Lloyds Banking Group has had a good start to this year after the company posted a 6% rise in underlying pre-tax profit of £2 billion for the first quarter, which was slightly below the £2.08 billion analysts were expecting.

The statutory profit-before-tax jumped by 23% to £1.6 billion. The gap between underlying profit and statutory profit is narrowing, and this indicates there are fewer one-off items, which have typically been provisions or asset write-downs.

The bank has undergone a rigorous cost-cutting regime in recent years, and that continues to be the case as costs fell by 5%. Running on a lower cost base and trimming the headcount has been a common theme for Lloyds, and it is showing no signs of letting up.

The balance sheet is improving too, as the common equity tier 1 (CET1) ratio came in at 14.4%, up from 13% last year. This tells us the financial stability of the bank is improving, and underlines the fact the bank can stand on its own two feet.

The bank set aside £90 million for the mis-selling of payment protection insurance (PPI). In the grand scheme of things, it isn’t too much, and points to a further decline in the amount they are setting aside.

Impairments for the period were £258 million, and it was widely known that Lloyds had exposure to Carillion, which collapsed in January. Last year the impairment charge for the first-quarter was £127 million but the Carillion case was unique.

Lloyds said it had a strong start to the year and foresees the UK economy performing well. There were no declines in asset values and credit quality is strong. The robust business model is clearly paying off.

Within retail banking the net interest margin is a key barometer of a bank’s profitability, as it measures the difference between how much interest it pays out on savings and how much interest it charges on loans. For the first-quarter the net interest margin was 2.93%, up from 2.86% last year.

In February, Lloyds posted its highest annual profit since 2006, after cutting costs and increasing shareholder returns. Lloyds required state assistance during the credit crisis to shore up its balance sheet and instil some confidence into the British banking sector. The government disposed of its final stake in the previously bailed-out bank in 2017.

Lloyds is now confidently emerging from the shadow of the credit crisis, and its turnaround has been impressive. The financial institution has slimmed down in size, reduced its head count, and introduced policies to improve efficiency. The restructuring is still ongoing, with the bank announcing plans to close 49 branches and cut 305 jobs last week. This is part of its plan to invest £3 billion to enhance efficiency, which involves raising customer service standards and becoming technology-focused.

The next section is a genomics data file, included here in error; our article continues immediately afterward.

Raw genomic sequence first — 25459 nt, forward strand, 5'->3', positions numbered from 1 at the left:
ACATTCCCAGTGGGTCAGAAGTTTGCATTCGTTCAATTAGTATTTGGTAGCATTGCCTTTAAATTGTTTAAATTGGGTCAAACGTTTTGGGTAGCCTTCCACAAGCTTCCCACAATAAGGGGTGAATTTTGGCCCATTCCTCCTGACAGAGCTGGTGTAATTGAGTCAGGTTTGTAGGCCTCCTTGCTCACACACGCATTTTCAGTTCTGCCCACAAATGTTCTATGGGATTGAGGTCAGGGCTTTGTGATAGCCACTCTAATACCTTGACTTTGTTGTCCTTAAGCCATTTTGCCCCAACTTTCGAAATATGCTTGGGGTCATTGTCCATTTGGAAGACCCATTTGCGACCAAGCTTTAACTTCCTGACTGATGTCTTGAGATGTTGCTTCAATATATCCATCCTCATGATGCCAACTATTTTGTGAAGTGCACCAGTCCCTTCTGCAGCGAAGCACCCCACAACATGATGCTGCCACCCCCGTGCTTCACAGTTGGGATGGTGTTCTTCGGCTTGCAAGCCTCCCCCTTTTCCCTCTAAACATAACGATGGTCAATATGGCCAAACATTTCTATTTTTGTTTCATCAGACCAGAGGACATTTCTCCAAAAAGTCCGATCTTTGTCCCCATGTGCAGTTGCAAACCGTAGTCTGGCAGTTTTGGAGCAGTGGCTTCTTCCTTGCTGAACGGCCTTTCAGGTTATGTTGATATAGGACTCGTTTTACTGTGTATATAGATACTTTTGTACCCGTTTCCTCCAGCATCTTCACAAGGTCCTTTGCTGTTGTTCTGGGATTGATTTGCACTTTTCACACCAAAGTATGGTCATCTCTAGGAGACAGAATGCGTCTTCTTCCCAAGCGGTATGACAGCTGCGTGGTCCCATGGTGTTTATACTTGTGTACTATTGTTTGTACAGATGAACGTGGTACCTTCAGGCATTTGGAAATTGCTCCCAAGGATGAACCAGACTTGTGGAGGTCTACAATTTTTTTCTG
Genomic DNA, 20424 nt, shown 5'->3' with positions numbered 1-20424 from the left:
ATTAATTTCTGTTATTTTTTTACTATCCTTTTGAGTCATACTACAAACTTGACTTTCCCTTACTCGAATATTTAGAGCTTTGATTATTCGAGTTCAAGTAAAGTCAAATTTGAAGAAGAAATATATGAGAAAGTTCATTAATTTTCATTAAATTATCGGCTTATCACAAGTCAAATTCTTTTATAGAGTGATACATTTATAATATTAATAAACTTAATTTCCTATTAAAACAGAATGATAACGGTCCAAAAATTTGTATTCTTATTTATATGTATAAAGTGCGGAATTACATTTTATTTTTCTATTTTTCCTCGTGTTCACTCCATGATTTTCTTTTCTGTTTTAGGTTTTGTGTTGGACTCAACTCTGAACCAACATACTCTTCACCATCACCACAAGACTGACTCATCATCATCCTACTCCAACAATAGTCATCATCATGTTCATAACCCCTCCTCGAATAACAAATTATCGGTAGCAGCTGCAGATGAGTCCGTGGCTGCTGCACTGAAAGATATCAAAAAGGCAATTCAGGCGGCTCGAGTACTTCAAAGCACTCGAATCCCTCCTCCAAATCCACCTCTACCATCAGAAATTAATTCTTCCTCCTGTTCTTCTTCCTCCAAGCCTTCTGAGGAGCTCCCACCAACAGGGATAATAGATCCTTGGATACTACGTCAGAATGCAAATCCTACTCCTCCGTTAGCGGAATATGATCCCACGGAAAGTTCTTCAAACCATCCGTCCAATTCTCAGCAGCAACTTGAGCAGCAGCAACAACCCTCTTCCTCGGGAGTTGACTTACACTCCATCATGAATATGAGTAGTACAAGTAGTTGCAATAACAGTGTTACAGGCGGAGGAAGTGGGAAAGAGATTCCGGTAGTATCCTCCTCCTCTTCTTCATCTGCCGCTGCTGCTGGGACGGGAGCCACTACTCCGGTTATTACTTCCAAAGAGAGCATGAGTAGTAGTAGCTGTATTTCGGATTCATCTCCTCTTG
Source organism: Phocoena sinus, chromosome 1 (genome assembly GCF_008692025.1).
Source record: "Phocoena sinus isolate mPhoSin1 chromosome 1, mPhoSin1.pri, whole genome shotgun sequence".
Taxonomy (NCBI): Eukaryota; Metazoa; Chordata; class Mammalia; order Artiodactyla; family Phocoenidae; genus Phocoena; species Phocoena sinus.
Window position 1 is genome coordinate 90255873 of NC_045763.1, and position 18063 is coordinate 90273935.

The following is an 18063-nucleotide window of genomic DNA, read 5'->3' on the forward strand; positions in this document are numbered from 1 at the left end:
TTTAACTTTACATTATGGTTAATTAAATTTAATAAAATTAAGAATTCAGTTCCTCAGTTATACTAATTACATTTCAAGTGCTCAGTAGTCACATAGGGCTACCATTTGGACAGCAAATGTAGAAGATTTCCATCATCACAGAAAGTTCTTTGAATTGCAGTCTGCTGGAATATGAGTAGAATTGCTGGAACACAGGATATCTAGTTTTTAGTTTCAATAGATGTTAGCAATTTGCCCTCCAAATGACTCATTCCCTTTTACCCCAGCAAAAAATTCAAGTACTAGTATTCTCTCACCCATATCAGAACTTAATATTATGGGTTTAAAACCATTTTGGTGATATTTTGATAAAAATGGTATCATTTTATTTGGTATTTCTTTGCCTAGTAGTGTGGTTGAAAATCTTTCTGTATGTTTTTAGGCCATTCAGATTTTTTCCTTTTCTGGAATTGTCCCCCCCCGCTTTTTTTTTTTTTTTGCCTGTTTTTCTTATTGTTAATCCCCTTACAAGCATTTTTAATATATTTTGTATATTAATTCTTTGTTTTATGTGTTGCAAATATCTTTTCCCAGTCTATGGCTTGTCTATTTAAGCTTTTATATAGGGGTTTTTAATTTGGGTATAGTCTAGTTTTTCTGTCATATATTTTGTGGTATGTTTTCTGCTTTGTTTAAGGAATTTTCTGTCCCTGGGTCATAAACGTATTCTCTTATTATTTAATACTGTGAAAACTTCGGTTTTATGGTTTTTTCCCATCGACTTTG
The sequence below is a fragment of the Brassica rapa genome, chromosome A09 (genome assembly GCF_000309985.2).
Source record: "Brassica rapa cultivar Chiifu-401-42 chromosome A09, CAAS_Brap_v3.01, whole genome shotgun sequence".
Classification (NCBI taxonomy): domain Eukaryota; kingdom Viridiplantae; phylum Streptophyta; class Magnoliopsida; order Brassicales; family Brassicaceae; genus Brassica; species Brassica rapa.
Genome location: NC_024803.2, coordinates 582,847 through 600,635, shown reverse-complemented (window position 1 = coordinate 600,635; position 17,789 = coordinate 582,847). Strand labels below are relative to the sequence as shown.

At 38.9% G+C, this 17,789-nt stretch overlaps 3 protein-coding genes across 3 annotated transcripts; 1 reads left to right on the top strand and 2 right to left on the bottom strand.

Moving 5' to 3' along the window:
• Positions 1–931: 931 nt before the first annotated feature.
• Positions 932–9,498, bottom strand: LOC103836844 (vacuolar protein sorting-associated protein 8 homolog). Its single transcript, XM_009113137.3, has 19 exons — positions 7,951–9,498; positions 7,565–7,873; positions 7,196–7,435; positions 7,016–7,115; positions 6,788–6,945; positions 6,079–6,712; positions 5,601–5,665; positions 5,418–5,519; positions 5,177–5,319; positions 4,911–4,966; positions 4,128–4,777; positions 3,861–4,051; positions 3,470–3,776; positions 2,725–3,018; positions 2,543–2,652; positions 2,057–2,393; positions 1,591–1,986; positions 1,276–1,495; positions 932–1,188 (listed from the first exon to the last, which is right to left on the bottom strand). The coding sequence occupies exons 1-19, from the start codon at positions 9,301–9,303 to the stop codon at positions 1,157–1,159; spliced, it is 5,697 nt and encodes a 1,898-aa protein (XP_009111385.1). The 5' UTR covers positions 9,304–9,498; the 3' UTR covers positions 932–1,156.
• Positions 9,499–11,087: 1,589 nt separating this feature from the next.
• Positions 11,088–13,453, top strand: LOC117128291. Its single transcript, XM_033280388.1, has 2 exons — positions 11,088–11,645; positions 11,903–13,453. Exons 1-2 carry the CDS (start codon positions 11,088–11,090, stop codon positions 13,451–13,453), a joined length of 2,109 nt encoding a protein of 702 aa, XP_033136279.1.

In its last financial year, pre-tax profit increased by 24% to £5.3 billion, which was a touch below analysts’ estimates of £5.7 billion. A further £600 million was set aside for the mis-selling of PPI, bringing the total amount to over £19 billion. On the bright side, these provisions appear to be dwindling, as the bank set aside £1.6 billion in the previous year. The deadline to claim compensation for mis-sold PPI has been set as August 2019, and as soon as a line is drawn under it the better.

Lloyds are trying to woo shareholders with attractive payouts. The dividend was increased by 20% and it is proceeding with a £1 billion share buyback scheme. This is additional proof the bank’s financial health is improving, as it has a comfortable enough cash position to return funds to investors.

When the Bank of England (BoE) hiked interest rates in November 2017, Lloyds were quick to pass the increase on to clients. There is speculation the BoE will raise rates in May. A higher interest-rate environment suits the banking system, so Lloyds could see their net interest margin rate increase in the near term.

The share price has been broadly pushing higher since June 2016, and if it clears 69.93p (200-week moving average) it could target the 74p area. Support may be found at 61.85p.

 

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